13 Clever Real Estate Prospecting Ideas To Boost Your GCI
13 Clever Real Estate Prospecting Ideas To Boost Your GCI
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13 Clever Real Estate Prospecting Ideas To Boost Your GCI
Real estate prospecting doesn’t look anything like sitting and waiting for the phone to ring. Instead, agents who want to become top producers reach for the phone or knock on doors. They initiate contact with potential clients. Real estate prospecting is, after all, the act of generating new real estate clients through active outreach and outbound communication.
After decades of experience in real estate prospecting, lead generation, and coaching agents, I’ve got a list of expert prospecting tools and tips that will help you generate more business. And every one of these 13 strategies includes what you can do to get started today!
1. Get Some Face Time With Real Estate Prospects
Let’s start by establishing your overall goal for prospecting. Yes, you want listings and closings, but prospecting is also about establishing the first step in your relationship with a lead. It’s rare to finish up a cold call with a listing in your pocket. It’s much more common that you set a date for an in-person meeting.
My first broker, who’d been in the business for decades, used to say that he would prospect in hopes of a handshake. He’d offer to take a stranger to coffee, drop by to see an FSBO listing—anything to get in front of a buyer or seller and establish a connection.
Humans crave connection on a deep level and the trust that comes with it. A solid relationship with a client increases your chances of closing a deal, and that all starts with a handshake.
Get started today: Set up office hours at a local coffee shop. Every time you speak to a cold-outreach prospect, mention that you’re going to be at a coffee shop on a certain morning, and they should drop by for a cup of coffee (on you) to talk real estate (or fly fishing, or animal rescue, or whatever is going to start building that relationship). Creating a non-confrontational way to offer a face-to-face experience is an excellent way to build relationships.
2. Learn the Art (& Science) of Real Estate Prospecting Letters
A critical tool in a real estate professional’s toolkit is the prospecting letter—especially handwritten ones. Simple, efficient, and inexpensive, a prospecting letter serves several purposes:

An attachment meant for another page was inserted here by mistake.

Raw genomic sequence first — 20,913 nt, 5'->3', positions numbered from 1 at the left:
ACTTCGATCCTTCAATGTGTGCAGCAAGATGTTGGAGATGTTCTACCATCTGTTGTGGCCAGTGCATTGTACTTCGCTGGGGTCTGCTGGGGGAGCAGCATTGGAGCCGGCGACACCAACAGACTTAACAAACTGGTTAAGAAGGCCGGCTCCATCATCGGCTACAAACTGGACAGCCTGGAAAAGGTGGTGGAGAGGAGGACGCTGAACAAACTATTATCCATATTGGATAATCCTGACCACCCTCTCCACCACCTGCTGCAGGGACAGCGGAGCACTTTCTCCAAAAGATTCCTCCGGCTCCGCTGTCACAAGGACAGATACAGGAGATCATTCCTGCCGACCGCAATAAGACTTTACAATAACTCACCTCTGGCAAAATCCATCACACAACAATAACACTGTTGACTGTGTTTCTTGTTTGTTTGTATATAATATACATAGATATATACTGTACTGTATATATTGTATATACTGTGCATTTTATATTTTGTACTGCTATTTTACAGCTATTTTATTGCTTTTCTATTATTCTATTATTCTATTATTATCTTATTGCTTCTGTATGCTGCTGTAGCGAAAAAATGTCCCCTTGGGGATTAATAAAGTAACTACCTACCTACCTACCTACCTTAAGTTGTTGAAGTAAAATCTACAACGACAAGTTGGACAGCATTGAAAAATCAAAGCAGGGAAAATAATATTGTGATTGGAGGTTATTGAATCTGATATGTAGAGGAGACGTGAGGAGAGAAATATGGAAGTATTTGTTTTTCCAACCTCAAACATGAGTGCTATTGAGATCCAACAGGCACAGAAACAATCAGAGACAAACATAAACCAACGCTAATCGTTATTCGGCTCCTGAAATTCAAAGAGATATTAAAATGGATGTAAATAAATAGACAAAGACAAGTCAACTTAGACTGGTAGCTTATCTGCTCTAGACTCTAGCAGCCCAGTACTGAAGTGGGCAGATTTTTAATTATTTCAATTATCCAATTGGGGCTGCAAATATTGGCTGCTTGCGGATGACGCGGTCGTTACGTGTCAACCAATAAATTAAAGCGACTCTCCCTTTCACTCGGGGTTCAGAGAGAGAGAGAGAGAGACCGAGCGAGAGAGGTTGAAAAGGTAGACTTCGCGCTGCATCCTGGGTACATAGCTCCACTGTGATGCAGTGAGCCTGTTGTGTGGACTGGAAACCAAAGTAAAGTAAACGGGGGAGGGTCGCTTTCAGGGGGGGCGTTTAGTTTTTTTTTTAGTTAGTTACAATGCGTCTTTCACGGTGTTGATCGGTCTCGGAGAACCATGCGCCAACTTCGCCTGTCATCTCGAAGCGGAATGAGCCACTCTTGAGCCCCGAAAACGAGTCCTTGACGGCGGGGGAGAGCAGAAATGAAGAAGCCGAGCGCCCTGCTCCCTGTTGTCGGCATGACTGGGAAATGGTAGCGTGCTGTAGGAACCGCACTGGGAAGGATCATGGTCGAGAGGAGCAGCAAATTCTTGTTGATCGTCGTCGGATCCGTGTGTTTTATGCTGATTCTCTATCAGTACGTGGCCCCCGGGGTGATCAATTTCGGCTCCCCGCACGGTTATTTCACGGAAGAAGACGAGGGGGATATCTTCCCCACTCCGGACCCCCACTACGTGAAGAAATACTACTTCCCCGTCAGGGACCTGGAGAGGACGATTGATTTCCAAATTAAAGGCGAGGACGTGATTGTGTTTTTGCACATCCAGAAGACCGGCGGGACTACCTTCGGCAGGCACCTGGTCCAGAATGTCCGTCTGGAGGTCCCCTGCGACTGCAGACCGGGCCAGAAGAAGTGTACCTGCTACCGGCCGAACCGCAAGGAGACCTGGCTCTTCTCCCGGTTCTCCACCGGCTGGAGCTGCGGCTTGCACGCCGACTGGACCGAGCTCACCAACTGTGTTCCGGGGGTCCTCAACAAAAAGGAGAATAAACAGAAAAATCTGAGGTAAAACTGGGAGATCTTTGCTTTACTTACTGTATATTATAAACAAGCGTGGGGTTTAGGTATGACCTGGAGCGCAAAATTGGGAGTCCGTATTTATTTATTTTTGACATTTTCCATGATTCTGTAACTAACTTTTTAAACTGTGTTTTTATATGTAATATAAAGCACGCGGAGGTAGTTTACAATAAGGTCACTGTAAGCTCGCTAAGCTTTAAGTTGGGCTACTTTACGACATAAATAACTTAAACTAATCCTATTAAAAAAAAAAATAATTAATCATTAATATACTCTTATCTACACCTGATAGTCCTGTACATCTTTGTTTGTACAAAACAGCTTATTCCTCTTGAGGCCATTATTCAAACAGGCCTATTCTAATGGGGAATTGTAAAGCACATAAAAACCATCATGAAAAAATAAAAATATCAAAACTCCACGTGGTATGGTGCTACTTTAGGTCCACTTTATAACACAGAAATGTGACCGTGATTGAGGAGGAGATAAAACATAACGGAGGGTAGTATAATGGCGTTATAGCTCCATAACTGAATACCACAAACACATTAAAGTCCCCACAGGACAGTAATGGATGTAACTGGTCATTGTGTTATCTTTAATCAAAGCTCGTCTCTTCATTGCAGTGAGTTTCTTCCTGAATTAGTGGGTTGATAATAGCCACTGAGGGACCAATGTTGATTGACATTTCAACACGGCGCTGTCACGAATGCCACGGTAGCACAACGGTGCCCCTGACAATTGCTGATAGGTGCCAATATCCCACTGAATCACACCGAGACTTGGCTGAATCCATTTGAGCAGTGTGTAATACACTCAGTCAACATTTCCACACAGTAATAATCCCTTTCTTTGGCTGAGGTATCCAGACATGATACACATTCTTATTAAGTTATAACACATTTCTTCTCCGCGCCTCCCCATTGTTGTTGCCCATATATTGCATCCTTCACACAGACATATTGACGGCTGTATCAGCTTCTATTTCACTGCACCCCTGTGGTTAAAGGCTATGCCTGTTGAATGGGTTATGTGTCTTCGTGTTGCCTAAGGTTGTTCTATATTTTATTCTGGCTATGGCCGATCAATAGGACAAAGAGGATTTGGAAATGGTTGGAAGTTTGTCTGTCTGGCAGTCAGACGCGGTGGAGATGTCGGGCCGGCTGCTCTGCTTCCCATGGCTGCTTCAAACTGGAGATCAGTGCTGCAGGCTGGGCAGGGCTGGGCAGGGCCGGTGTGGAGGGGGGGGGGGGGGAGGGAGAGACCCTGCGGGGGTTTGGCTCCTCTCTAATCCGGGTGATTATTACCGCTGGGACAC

Make sure your prospecting letters are personalized, professional, and authentic. Your goal is to demonstrate your value and prompt prospects to reach out, so include a motivational call to action.
Get started today: Write a prospecting letter to 10 neighboring homeowners about the last home you sold. Share exactly what you did to get the job done and how you’re ready to help the recipients sell their home. If you want a head start, download our free packet of real estate prospecting letter templates below:
Too busy to write them all out by hand? Consider Addressable, an innovative new company that mimics handwritten letters with its proprietary technology.
3. Base Your Real Estate Prospecting on Data
Realtors who use data to guide their decision-making processes are going to come out ahead in real estate prospecting. Track what you’re doing, what’s working, your rates of response—and especially who you’re targeting—so you’re not spinning your wheels.
You can also use data developed through predictive analytics. Say you want to send prospecting letters but don’t want to waste money on postage for those who aren’t interested. Predictive analytics companies such as SmartZip use thousands of data points to narrow down the prospects in your community who are most likely to buy or sell.
Get started today: Audit your customer relationship management tool (CRM) and make sure you’re tracking all of your prospecting efforts. Put systems in place to understand whether those letters are getting responses.
4. Remember, You’re Providing Value to Your Community
I often hear new agents say they don’t want to bother anyone with cold calls or door knocking. Yet the reality is, you’re providing value to your community.
When you reach out to potential buyers and sellers, letting them know about your services and expertise, you’re also making them aware of their real estate options. Remember, you’re the professional. You’ve received specialized training to help your clients make the best real estate decisions possible.
Have confidence in your contribution to the community and be the expert who helps clients navigate buying and selling.
Get started today: Creating a neighborhood website is a great way to provide immediate value to the community you’re serving. Community websites offer valuable information for the members of your target neighborhoods, and let you spotlight local leaders and publish conversation starters. Options for community website providers abound, but our favorite is Parkbench.
5. Make Your Weekly Goals About Effort
Prospecting is hard work, and it’s easy to feel like you’re spinning your wheels if you don’t set benchmarks. Make your weekly prospecting goals about the work you’re doing (the number of calls you make, the number of texts you send, the number of doors you knock on). Center your quarterly goals around the amount of business you close.
This high-level thinking will keep you motivated and focused on big-picture targets—and not the minor setbacks.